The "Sharing" Economy: Issues Facing Platforms, Participants, and Regulators A Federal Trade Commission Workshop #01862

Submission Number:
01862
Commenter:
Rebecca Cobbledick
State:
North Carolina
Initiative Name:
The "Sharing" Economy: Issues Facing Platforms, Participants, and Regulators A Federal Trade Commission Workshop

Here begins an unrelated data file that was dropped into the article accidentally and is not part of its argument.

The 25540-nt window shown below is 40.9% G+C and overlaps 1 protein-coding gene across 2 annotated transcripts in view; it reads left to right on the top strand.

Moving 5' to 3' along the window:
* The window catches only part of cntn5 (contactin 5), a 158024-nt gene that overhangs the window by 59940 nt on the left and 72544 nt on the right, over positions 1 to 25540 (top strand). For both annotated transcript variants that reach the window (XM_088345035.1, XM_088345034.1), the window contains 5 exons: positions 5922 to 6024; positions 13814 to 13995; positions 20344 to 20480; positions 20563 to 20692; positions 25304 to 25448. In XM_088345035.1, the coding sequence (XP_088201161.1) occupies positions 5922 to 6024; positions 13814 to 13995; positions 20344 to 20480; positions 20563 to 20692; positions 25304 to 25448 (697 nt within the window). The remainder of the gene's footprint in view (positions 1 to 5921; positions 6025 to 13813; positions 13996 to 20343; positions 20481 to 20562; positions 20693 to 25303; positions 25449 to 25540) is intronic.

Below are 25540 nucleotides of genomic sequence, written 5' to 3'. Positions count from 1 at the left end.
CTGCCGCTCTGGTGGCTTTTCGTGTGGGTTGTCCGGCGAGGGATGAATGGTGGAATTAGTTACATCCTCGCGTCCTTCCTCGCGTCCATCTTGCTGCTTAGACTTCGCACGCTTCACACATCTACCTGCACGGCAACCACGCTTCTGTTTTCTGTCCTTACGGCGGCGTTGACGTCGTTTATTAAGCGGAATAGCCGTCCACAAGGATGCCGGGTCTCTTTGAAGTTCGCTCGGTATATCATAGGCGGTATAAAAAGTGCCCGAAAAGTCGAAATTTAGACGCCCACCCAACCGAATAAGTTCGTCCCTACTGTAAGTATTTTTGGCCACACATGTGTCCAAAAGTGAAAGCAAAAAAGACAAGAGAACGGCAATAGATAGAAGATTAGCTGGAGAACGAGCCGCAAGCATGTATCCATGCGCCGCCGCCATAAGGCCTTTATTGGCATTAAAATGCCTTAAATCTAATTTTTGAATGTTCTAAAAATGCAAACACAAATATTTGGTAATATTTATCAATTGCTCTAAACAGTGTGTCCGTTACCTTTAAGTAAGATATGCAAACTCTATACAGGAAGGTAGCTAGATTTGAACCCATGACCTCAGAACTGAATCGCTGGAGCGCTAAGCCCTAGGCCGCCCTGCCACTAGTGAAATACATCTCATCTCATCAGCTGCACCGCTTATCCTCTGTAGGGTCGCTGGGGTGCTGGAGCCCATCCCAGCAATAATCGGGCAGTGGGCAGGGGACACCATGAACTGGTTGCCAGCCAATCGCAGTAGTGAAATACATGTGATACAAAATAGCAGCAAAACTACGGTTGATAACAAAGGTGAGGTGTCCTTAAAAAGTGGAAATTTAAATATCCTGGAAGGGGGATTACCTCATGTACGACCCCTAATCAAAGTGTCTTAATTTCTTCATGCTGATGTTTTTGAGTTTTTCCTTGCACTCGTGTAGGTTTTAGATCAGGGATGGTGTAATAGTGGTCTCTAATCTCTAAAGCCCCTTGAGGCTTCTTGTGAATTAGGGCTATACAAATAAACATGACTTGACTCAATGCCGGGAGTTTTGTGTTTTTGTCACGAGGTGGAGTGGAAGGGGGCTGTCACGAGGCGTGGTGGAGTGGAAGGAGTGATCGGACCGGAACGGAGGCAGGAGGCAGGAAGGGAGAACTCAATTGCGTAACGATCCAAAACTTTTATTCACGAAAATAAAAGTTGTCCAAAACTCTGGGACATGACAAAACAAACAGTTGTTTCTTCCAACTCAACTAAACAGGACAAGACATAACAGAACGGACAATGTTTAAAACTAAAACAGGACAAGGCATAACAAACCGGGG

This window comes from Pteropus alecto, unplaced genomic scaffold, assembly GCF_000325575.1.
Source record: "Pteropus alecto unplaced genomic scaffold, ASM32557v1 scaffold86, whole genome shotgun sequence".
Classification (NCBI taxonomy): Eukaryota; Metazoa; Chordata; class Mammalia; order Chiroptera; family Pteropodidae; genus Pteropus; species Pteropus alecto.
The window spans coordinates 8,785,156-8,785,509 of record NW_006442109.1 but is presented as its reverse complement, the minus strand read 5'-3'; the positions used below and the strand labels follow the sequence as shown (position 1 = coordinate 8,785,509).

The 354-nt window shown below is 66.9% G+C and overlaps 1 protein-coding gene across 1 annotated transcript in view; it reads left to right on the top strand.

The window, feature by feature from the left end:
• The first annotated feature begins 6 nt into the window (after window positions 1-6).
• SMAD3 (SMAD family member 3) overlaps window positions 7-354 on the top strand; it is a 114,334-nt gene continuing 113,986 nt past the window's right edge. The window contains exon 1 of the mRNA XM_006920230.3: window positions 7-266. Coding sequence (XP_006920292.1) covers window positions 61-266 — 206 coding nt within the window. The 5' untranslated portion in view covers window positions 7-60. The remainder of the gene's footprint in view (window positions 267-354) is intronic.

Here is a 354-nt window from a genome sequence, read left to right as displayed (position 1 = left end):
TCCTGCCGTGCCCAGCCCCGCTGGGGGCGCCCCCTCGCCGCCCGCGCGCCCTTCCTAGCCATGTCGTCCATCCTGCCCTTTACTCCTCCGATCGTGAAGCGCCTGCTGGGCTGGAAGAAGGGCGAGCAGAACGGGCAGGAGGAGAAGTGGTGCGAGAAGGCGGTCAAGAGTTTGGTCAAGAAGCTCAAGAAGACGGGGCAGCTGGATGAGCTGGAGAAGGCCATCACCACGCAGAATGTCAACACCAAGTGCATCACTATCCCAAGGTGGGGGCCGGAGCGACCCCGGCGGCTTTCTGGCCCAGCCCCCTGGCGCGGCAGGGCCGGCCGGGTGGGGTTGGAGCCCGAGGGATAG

Airbnb helped me keep my house. I work as a teacher for the state of North Carolina, a state that had a pay scale set for teachers, and then abruptly stopped following that pay scale about six years ago. I looked at my budget and my mortgage and decided to try out homestays in order to make ends meet while I waited for North Carolina to catch up. Today, I still live in my home, and now I have lots of new friends from around the world who have come to stay with me for anywhere from one night to one month. I have loved showing off my amazing city to visitors. Since I live in my condo full-time, the impact on my neighbors has been negligible. I have good relationships with my neighbors and they have talked with me on the rare occasion that one of my guests has created any issues for them. For the most part, my neighbors have either not noticed that anyone was staying with us, or they have said how friendly those people were. We have travelled a couple times through Airbnb and had great experiences. Companies like Airbnb put money into the local economy through the families who rent out their homes, and also through the recommendations that local homeowners provide that hotels do not. What can't be quantified is the relationships that are built, and the feeling that we are all part of one great country and one big community. When short term rental laws in Asheville were brought to our attention, we had to change our minimum from one night to one month. That was a much bigger burden on us. When the laws shifted to reflect "homestays" for people like us who live in our home full-time, that was a relief. From my personal experience, when people are full-time residents of their home they are better able to assist guests and minimize the impact on neighbors. I think it is still workable for people to rent out their spaces and take good care of their guests and their neighborhood, but it is a different situation. I really appreciate that our city has made a distinction between the two. Today, I am glad to know that income can still come in through sharing my home. If I made enough as a teacher to make ends meet and have a savings account, would I still be renting out a room of my home? Absolutely not. I would take that room back for myself. Until then, I will still open up my home to strangers who become friends.